Research by faculty and staff at Rowan University, Glassboro, N.J.; the University of Pennsylvania School of Medicine; and Drexel University may lead to better diagnosis of early-stage Alzheimer's disease.
In a $1.1-million National Institutes of Health's National Institute on Aging study that team members conducted during the last three years, they determined early Alzheimer's could be diagnosed with a high rate of accuracy evaluating electroencephalogram (EEG) signals. The study may lead to an earlier diagnosis, and therefore earlier treatment and improved quality of life, for people at the earliest stages of the disease.
According to the Alzheimer's Association, the condition affects more than 5 million Americans, approximately 1.5 percent of the population. That number is only expected to grow.
Rowan University electrical and computer engineering associate professor Dr. Robi Polikar conducted the research with Dr. Christopher Clark, associate professor of neurology, associate director of the NIH-sponsored Alzheimer's Disease Center at Penn and director of the Penn Memory Center, and with Dr. John Kounios, a Drexel psychology professor.
"Individuals in the earliest stage of Alzheimer's disease are often not aware of their progressing memory loss, and family members often believe the changes are simply due to aging," Clark said. "Even the patient's personal physician may be reluctant to initiate an evaluation until a considerable degree of brain failure has occurred. The advantage of using a modified EEG to detect these early changes is that it is non-invasive, simple to do, can be repeated when necessary and can be done in a physician's office. This makes it an ideal method to screen elderly individuals for the earliest indication of this common scourge of late life."
The researchers employed signal processing and automated neural network analysis of event related potentials (ERPs) of the EEG signals, monitoring how the patients' brains reacted to a series of auditory stimuli.
Clark's team conducted neuropsychological tests, including memory tests, of research subjects and evaluated their scores to decide whether they were suited for the study.
Kounios and his team acquired the EEG data from the participants. They used a specific protocol, called the "oddball paradigm with novel sounds," to collect the EEG signals, during which patients hear a series of low- and high-frequency tones as well as some novel sounds. Patients were asked to respond by pressing a button every time they heard the high frequency tone, also known as the "oddball" tone, which generates ERPs in the EEG. Generally, in the ERP of a person without Alzheimer's, that response registers a peak, the P300, about 300 milliseconds after the "oddball" tone. People with dementia, particularly Alzheimer's, may exhibit that peak much later than 300 milliseconds, show a much weaker peak or have no peak at all, according to Polikar. Kounios said the P300 signal is generated by areas of the brain that seem to be attacked at an early phase of Alzheimer's disease, but the results are not always conclusive.
Polikar and his students analyzed the data using sophisticated signal processing, pattern recognition and artificial intelligence techniques to explore the hypothesis that the entire ERP signal, not just the P300 indicator, reveals markers that previously have not been associated with Alzheimer's disease.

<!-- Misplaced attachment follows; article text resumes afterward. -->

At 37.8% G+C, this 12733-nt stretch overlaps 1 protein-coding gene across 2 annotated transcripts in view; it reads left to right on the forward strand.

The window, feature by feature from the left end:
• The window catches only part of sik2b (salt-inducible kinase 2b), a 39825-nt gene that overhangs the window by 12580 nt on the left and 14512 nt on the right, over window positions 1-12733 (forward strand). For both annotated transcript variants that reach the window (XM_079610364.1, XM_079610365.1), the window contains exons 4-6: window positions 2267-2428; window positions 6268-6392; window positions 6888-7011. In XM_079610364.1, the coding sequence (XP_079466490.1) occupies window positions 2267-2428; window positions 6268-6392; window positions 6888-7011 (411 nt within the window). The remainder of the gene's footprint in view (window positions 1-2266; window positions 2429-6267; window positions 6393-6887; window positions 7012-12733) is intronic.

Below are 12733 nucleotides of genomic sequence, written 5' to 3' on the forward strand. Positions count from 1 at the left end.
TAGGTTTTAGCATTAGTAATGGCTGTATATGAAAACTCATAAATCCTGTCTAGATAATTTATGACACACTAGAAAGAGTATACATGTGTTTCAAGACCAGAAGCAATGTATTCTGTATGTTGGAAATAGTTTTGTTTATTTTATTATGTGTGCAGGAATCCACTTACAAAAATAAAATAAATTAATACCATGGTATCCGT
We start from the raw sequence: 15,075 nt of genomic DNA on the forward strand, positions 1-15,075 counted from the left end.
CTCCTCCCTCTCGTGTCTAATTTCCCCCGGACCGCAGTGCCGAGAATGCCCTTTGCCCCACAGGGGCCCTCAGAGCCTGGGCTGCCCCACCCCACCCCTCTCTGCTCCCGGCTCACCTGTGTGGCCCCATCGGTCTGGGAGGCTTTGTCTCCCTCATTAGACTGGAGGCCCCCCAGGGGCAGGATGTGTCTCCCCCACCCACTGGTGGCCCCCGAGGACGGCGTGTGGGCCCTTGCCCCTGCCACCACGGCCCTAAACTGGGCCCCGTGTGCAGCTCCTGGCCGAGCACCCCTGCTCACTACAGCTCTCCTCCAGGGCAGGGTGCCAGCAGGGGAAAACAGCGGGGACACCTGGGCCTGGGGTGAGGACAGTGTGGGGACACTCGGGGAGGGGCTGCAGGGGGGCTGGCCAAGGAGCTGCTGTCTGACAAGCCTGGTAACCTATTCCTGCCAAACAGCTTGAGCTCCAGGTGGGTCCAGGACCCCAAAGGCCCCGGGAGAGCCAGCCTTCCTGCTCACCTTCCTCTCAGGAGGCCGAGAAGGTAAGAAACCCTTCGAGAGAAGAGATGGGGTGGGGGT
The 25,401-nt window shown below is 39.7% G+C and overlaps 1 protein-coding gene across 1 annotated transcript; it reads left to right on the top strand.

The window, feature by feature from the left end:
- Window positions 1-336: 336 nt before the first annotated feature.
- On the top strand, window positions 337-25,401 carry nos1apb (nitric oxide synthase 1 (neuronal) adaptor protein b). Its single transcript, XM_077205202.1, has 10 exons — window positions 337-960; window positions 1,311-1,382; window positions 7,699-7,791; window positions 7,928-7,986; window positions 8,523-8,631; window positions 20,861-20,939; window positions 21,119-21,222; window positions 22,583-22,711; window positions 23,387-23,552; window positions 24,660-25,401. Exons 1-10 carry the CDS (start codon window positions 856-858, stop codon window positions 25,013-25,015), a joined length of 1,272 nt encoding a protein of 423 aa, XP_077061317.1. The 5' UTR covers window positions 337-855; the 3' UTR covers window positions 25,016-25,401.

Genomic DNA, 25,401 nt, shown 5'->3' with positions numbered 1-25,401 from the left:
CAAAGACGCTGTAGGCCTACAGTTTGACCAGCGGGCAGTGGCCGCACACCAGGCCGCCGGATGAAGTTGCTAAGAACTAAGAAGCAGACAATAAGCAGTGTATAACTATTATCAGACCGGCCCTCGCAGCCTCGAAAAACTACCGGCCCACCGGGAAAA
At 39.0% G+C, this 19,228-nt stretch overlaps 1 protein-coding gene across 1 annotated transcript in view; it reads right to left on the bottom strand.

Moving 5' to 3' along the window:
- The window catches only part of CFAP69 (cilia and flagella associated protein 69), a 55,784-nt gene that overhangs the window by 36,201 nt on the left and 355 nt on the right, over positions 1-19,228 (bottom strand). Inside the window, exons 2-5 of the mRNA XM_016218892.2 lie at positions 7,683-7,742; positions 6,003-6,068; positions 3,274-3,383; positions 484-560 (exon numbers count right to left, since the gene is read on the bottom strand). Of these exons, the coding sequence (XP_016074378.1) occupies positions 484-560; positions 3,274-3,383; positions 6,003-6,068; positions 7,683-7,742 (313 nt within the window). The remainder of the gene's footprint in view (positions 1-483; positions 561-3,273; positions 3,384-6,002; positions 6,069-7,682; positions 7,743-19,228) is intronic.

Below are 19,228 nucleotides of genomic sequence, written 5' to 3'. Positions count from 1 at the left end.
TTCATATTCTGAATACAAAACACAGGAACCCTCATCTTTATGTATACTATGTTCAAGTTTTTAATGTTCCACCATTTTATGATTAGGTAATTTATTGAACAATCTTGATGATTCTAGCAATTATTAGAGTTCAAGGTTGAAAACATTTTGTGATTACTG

The teams conducted several experiments, ultimately evaluating the parietal and occipital regions of the brains of 71 patients, some already diagnosed with Alzheimer's and some without Alzheimer's. Their diagnostic accuracy rate was 82 to 85 percent using the EEGs (e.g., it matched evaluations conducted at Penn 82 to 85 percent of the time). Alzheimer's disease cannot be confirmed until a patient has died and his or her brain has been examined. Gold standard tests administered at world-class research facilities, such as Penn, have a 90-percent accuracy rate. However, most people are evaluated at community hospitals and clinics, where the diagnostic accuracy is estimated to be around 75 percent.
Though the study's accuracy rate is under that 90-percent figure, it still means the test potentially could have great value to physicians and patients and their families, and the results are particularly significant for patients who have limited access to teaching hospitals, where they may undergo six to 12 months of evaluation for a diagnosis.
"Currently, the state-of-the-art evaluation for Alzheimer's disease is only available to those who have geographic proximity and/or financial ability to access research hospitals, where expert neuropsychologists continuously interview patients and caregivers over six to 12 months to make a diagnosis," said Polikar, principal investigator on the project at Rowan. "But most people don't have access to such facilities and instead go to community clinics and hospitals. Our methodology involves just one 'snapshot' that in itself is highly accurate and will be especially beneficial in these locations."
"Modern engineering methods are enabling us to take EEG, an 80-year-old technique for measuring brain activity, and turn it into a cutting-edge tool for diagnosing Alzheimer's disease," Kounios added.
The team members hope that eventually they or other researchers will develop a hand-held device that can be used to conduct similar evaluations as those done by the Rowan/PennDrexel group.
"We don't envision this replacing a neurologist," Polikar said. "We hope it can serve as a first test for those folks who don't have access to research facilities." If the initial test indicates a possible problem, physicians could refer the patient to a research hospital for further evaluation.
"Our ultimate goal is to increase the number of patients who are diagnosed earlier so they can start treatment sooner and slow the progress of Alzheimer's and improve their quality of life," Polikar said.